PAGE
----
Eric Kaler, who could be the next president of the University of Minnesota, will face a round of tough interviews over the next two days.
In making Kaler the sole finalist last week, the university's board of regents highlighted his resume as an accomplished academic and skilled administrator.
Kaler, 54, relied on those skills to become provost at the Stony Brook University in New York. Those who know him best say he's a workaholic.
Kaler said there's a good reason for that assessment. It's true.
"There's a great cartoon in the New Yorker in which the man is on vacation at the beach and his kids are building sand castles and he's build a desk out of sand and is sitting behind it," he said. "I'm one of those guys."
Kaler's 22-year-old son Sam, who is majoring in building science at Auburn University, said as far back as he and his brother Charlie can remember, dad was constantly on the job.
"One of us asked her 'Mom, how come some dads work five days of the week and our dad works all the days of the week?' "
Eric Kaler said he does have some spare time. He enjoys woodworking, and is building new lamp posts for his house in Stony Brook, N.Y. right now.
He's a sports fan who enjoys college football and baseball. His favorite team is the Philadelphia Phillies.
But Kaler admits to a genuine fondness for the Minnesota Twins that grew out of his time at the University of Minnesota, where in 1982 he earned his Ph.D. in chemical engineering.
Kaler was born in Vermont, but his father was in the Air Force, so he grew up all over the country.
He met his future wife Karen when he was an intern doing research at Oak Ridge Laboratories at the University of Tennessee. She was an art student working in a residence hall on campus.
"There were always a lot of cute boys around and they were always wanting to talk to the girls," she said. "I talked to a lot of guys, and knew a lot of guys. But Eric talked to me about his research."
In a move that should give hope to nerds everywhere, Eric Kaler wooed Karen with talk of micro-emulsions, surfactants and small angle X-ray scattering.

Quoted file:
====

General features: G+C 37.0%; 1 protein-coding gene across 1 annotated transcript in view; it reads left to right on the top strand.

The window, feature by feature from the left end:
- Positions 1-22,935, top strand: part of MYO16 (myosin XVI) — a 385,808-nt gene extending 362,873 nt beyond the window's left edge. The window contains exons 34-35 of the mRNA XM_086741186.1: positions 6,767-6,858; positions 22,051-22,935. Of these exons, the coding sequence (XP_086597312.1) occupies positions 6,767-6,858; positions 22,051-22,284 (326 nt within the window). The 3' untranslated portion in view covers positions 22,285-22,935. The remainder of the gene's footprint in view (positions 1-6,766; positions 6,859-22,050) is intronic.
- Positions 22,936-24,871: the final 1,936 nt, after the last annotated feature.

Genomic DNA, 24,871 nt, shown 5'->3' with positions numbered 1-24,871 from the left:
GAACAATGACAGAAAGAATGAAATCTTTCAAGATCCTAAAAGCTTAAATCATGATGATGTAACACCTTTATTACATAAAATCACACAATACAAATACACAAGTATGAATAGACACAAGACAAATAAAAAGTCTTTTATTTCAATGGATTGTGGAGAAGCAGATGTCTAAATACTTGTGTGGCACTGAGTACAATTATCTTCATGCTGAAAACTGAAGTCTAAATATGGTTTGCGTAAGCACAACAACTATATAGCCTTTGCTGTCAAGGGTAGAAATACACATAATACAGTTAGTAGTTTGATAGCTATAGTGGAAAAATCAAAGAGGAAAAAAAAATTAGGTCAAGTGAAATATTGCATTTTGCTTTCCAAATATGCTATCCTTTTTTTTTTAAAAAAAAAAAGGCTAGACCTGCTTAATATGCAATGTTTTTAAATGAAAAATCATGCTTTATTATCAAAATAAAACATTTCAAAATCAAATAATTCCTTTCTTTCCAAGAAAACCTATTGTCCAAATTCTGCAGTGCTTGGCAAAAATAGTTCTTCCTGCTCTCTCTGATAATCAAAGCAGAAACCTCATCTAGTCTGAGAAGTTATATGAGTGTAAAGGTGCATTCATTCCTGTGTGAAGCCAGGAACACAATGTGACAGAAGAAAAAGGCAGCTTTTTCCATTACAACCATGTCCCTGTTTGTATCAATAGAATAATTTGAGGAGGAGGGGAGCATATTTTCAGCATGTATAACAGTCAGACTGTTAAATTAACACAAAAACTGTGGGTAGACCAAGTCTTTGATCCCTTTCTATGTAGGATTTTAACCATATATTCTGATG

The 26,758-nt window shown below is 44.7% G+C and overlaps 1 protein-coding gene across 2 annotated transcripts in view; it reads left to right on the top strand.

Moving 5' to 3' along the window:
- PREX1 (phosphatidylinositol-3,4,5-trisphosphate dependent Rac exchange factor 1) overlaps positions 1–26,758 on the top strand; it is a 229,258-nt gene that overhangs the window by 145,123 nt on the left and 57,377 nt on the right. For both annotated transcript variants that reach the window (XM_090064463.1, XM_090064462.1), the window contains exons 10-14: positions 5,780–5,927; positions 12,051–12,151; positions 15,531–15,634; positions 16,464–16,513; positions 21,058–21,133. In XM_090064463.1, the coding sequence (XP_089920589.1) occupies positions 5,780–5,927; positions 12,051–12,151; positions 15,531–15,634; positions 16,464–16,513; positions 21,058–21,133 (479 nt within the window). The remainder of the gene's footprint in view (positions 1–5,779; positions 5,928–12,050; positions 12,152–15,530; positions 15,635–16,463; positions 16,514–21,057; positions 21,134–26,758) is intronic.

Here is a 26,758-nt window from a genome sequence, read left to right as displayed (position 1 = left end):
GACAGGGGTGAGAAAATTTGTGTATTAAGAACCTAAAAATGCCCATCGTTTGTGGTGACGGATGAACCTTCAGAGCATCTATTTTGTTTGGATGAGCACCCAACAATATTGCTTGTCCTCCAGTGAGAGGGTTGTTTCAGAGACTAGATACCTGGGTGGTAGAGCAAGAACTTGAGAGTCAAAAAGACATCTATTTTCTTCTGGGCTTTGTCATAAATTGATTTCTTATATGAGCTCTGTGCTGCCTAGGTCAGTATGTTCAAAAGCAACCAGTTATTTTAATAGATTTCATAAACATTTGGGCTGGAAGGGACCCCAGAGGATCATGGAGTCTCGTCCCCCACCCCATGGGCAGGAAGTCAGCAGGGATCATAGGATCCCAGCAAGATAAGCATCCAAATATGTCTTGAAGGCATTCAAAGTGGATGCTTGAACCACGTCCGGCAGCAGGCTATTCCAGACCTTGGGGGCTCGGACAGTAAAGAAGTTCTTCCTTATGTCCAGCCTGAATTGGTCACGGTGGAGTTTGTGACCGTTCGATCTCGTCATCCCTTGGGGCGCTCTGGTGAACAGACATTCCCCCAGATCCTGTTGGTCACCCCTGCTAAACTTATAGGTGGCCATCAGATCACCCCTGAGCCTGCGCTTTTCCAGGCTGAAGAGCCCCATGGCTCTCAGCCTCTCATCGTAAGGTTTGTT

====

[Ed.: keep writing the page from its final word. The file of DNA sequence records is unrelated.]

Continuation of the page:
"I had never heard those words," she said. "I didn't know how any of that worked as an art major I certainly had not studied that. So I was really charmed and impressed to hear about science."
Frank Bates, head of the chemical engineering and materials science department at the University of Minnesota, became friends with Kaler after they did research together. They've kept in touch since.
Bates admires Kaler for his ambition.
"He's professionally achieved what most folks in this business look for," Bates said. "He's gotten major awards for his research and was elected this year to the National Academy of Engineering, which is probably the highest achievement technically for someone in our business."
Kaler has spent 28-years in higher education as a professor, a dean and most recently provost at Stony Brook University in New York, his current position.
His colleagues at Stony Brook offer glowing praise, they say he's friendly, has a surprising sense of humor and is extremely fair.
But Kaler isn't entirely without detractors.
New York Assemblyman Fred Thiele is upset with how Kaler and other administrators handled the closure of a Stony Brook satellite campus in his district. Thiele, a member of the Independence Party, doesn't see Kaler as someone who's open to compromise.
"My sense of it is that he seems afraid or unable to deal with stakeholders that are involved in a decision," Thiele said.
Others say even though the campus closing was unfortunate, Kaler did a good job handling a tough situation.
Artie Shertzer, who heads a union representing faculty and staff at Stony Brook University, said he and Kaler don't always agree, but he can always count on Kaler to be pleasant and reasonable.
"We battle it out inside the office," Shertzer said. "When we go out we respect a respectful, genuine front of friendship and mutual respect."
Now it's the University of Minnesota's turn to get a sense of Eric Kaler's personality.
He'll take part in a public forum this afternoon with students, faculty and staff.
Thursday morning he faces a public interview with the university's board of regents.
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